A In theory, managing people off-site should be no different from managing them on-site. After all, a good manager manages by results not activities. Yet, in reality a new telecommuting program can generate more work for supervisors and managers if many people in the department are telecommuting and schedules need to be juggled or if office employees are asking supervisors questions that the telecommuters should be answering.

Methods exist to adjust to these growing pains at the beginning of a telecommuting project, so be prepared when they arise. Reasonably priced training packages are available for both supervisors and telecommuters so both can anticipate and prevent common problems.

Q Isn't there a danger that employees who are not telecommuting will become resentful that others are telecommuting or that the office employees will need to perform some tasks that previously were performed by employees who are now telecommuting?

A Resentment by co-workers is possible, and both supervisors and telecommuters must take steps to keep it to a minimum. Employers should establish specific guidelines to prevent the nontelecommuting office employees from shouldering too many additional tasks.

Methods for communicating with the telecommuters should be identified so that office employees can handle unforeseen circumstances. For example, some telecommuters forward all calls from their central office phones to their remote work site telephone which makes contacts as transparent as possible. Some organizations require employees to post telecommuting schedules.

Also, co-workers should have an opportunity to voice their concerns about the work arrangement and to discuss possible solutions to those concerns.

Supervisors should be especially careful to describe the selection criteria used for choosing telecommuters in those organizations in which not every employee is eligible to telecommute. Unless employees understand the criteria and specifically why their job or their past job performance precludes telecommuting, resentment is likely to occur.

Supervisors should be especially careful to describe the selection criteria used for choosing telecommuters in those organizations in which not every employee is eligible to telecommute.

Q Would extra work arise for supervisors or human resource professionals in an organization in devising and implementing a telecommuting program?

A Each organization's standard operating procedures and culture will determine the amount of oversight required. Some employers have no guidelines or policies while others have issued only general guidelines for supervisors.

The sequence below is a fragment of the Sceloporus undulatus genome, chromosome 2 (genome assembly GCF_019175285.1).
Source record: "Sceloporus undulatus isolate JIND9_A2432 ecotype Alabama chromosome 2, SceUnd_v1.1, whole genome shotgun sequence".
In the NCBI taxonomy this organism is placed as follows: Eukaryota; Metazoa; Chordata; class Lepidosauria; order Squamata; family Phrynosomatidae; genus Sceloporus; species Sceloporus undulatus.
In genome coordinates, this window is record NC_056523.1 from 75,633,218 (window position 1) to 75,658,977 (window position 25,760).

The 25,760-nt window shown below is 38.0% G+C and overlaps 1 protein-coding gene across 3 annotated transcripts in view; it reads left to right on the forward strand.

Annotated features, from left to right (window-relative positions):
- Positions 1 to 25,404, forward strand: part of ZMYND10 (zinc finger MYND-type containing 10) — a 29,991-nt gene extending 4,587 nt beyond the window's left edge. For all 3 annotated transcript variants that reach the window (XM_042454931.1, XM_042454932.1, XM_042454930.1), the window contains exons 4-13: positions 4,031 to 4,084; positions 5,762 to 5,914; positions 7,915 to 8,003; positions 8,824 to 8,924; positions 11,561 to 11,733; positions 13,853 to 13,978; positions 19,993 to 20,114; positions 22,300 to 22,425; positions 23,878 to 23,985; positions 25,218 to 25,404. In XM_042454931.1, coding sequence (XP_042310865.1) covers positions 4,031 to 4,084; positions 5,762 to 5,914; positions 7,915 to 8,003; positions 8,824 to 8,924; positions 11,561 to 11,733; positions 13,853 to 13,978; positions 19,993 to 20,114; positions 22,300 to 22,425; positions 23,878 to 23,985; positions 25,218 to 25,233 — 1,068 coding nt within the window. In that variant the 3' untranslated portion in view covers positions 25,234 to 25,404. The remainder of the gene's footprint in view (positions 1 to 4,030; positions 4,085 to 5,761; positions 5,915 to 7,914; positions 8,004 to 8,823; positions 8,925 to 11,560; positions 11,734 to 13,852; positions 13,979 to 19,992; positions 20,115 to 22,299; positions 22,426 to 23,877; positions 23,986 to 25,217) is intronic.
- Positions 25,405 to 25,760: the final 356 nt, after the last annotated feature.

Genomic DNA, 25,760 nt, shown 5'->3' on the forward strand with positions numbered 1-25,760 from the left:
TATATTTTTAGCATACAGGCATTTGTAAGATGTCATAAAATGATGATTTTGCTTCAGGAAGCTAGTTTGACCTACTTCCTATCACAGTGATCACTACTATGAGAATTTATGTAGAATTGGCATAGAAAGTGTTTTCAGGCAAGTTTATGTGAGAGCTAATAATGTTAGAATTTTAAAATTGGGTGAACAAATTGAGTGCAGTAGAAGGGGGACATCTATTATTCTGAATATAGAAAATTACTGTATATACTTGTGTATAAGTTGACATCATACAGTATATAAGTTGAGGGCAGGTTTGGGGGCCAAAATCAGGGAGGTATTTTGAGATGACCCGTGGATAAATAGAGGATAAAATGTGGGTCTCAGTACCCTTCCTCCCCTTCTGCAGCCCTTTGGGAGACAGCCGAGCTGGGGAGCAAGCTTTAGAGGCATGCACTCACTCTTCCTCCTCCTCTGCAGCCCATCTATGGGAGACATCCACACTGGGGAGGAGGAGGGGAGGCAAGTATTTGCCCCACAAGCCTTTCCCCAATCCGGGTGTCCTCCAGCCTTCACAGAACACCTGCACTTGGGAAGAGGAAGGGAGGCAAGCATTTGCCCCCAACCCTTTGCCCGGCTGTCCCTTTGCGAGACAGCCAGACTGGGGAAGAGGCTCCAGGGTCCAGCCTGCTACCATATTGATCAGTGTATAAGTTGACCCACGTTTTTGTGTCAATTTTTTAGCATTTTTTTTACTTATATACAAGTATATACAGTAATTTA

Other employers have the following procedures: a formal policy, guidelines for supervisors, application procedures for potential telecommuters, rules for employee off-site behavior such as notification to central office staff if employees leave temporarily their remote site during core hours, employee-supervisor agreements, and checklists for supplies and equipment in the off-site work location.

Several employers have assembled all relevant materials for supervisors and telecommuters in easy-to-use manuals.

Q It is one thing for dependable current employees to begin telecommuting, but should new employees be able to telecommute also?

A A majority of firms will start new employees under a telecommuting arrangement. About 47 percent of all employers surveyed indicated that telecommuting is viable for new hires. Another 19 percent think new employees "possibly" might be allowed to telecommute. A rather large number, about 20 percent, however, were unsure.

About seven percent of all employers surveyed do not support telecommuting by new employees. The most commonly expressed reasons are that probationary employees need to be monitored more closely, that time is needed at the central work site to develop solid working relationships and to grasp all aspects of the job, and that new employees must be on-site to absorb the organization's culture.

Most employers who expressed reservations about telecommuting by new hires indicate that employees should work at least one year full time on-site before telecommuting.

With respect to new employees with disabilities, the safest course of action may be to require on-site employment to the extent possible during the first six to 18 months. Yet, on-site employment by a new employee with a disability may not be possible due to the nature of his or her disability. Then the employer should consider a telecommuting pilot project for a small number of new employees who can fill critical needs of the organization. Several organizations have implemented such projects successfully, and information can be provided upon request.